The time map (TMAP) is a table for storing the information on a VOBU basis, and has the number of VOBUs that the VOB has and the respective items of VOBU information (VOBU#1 to VOBU#n). The respective items of VOBU information include I_start that is the address (the starting address of an I picture) of the top TS packet of a VOBU and an offset address (I_end) up to the end address of the I picture, and the playback starting time (PTS) of the I picture.

FIG. 25 is a diagram illustrating the details of the VOBU information.

As widely known, as variable bit rate compression may be performed on the MPEG video stream in order to record the video stream in high quality, there is no proportionality between the playback time and the data size. On the other hand, as a fixed bit rate compression is performed in the AC3 that is an audio compression standard, the relationship between the time and the address can be obtained from a primary expression. However, in the case of MPEG video data, each frame has a fixed display time, for example, a frame has display time of 1/29.97 seconds in the case of NTSC, but the data size after compressing each frame changes greatly depending on the image feature, or the picture type used in the compression, such as an I picture, a P picture or a B picture. Therefore, in the case of an MPEG video stream, it is impossible to represent the relationship between the time and the address using a primary expression.

As might be expected, it is impossible to represent the relationship between the time and the data size using a primary expression in an MPEG system stream where MPEG video data is multiplexed, that is, a VOB. Therefore, a time map (TMAP) associates the time with the address in a VOB.

In this way, in the case where time information is given, the VOBU to which the time belongs to is searched first (by following PTSs of VOBUs in order), the PTS immediately before the time is jumped into the VOBU that a TMAP has (the address specified by I_start), decoding is started with the top I picture of the VOBU, and display is started with the picture corresponding to the time.

Next, the internal structure of a play list information (“XXX. PL”) will be described with reference to FIG. 26.

The play list information includes a cell list (CellList) and an event list (EventList).

The cell list (CellList) is a playback cell sequence in the play list, and cells are played back in the description order indicated in this list. The contents of the cell list (CellList) is the number of cells (Number) and the information of each cell (Cell#1 to Cell#n).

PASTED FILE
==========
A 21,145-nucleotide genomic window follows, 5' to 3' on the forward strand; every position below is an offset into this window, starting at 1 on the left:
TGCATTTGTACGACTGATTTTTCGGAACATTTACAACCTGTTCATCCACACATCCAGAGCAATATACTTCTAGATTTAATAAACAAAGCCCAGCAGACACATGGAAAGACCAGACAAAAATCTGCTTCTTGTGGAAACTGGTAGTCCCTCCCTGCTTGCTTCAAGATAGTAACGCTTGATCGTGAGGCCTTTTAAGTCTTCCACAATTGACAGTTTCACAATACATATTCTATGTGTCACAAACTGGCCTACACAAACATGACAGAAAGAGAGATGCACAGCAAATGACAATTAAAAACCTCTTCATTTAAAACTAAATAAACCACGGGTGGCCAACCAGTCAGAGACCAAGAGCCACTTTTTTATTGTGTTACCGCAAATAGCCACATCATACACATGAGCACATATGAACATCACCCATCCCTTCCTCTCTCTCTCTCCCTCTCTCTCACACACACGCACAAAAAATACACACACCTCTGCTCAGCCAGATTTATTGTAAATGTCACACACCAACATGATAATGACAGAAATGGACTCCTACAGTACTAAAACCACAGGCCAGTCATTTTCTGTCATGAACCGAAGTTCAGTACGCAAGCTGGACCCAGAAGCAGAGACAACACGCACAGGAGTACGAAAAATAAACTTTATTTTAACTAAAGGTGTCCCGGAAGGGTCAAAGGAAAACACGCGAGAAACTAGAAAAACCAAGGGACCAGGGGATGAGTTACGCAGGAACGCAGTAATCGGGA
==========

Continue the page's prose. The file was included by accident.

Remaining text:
The cell information (Cell#) has a VOB file name (VOBName), starting time (In) and end time (Out) in the VOB, and subtitles (SubtitleTable). The starting time (In) and the end time (Out) are represented as a frame number in each VOB. It is possible to obtain the address of the VOB data needed for playback by using the above-described time map (TMAP).

The subtitle table (SubtitleTable) is a table storing subtitle information that is played back synchronously with the VOB. Like in the case of audio, plural languages are included in subtitles. The first information of the subtitle table (SubtitleTable) includes the number of languages (Number) and the following tables (Language#1 to Language#k) prepared in a unit of a language.

Each language table (Language#) includes language information (Lang), the number (Number) of items of subtitle information of subtitles to be displayed separately, and subtitle information (Speech#1 to Speech#j) of subtitles to be displayed separately. The subtitle information (Speech#) includes an image data file name (Name), subtitle display starting time (In), subtitle display ending time (Out) and a subtitle display position (Position).

The event list (EventList) is a table defining each event that occurs in the play list. The event list includes the number of events (Number) and respective events (Event#1 to Event#m). Each event (Event#) includes an event type (Type), an event ID (ID), an event occurrence time (Time) and an event duration (Duration).

FIG. 27 is an event handler table (“XXX. PROG”) having an event handler (that is a time event and a user event for menu selection) prepared on a play list basis.

The event handler table includes the number of defined event handlers/programs (Number) and the respective event handlers/programs (Program#1 to Program#n). The contents of each event hander/program (Program#) is the definition of the start of an event handler (<event_handler> tag) and the event hander ID (ID) that is paired with the earlier described event ID, and next to it, the program described in “{ }” that follows Function. The event (Event#1 to Event#m) stored in the event list (EventList) of the earlier-described “XXX. PL” is specified using an ID (ID) of the event handler of “XXX. PROG”.

Next, the internal structure of the information concerning the whole BD disc (“BD. INFO”) will be described with reference to FIG. 28.

The information concerning the whole BD disc includes a title list (TitleList) and an event table for global event (EventList).

The title list (TitleList) includes the number of titles of a disc (Number) and items of title information (Title#1 to Title#n) that follows the number of titles. The respective items of title information (Title#) include a play list table included in the title (PLTable) and a chapter list in the title (ChapterList). The play list table (PLTable) includes the number of play lists in the title (Number) and play list names (Name) that are the file names of play lists.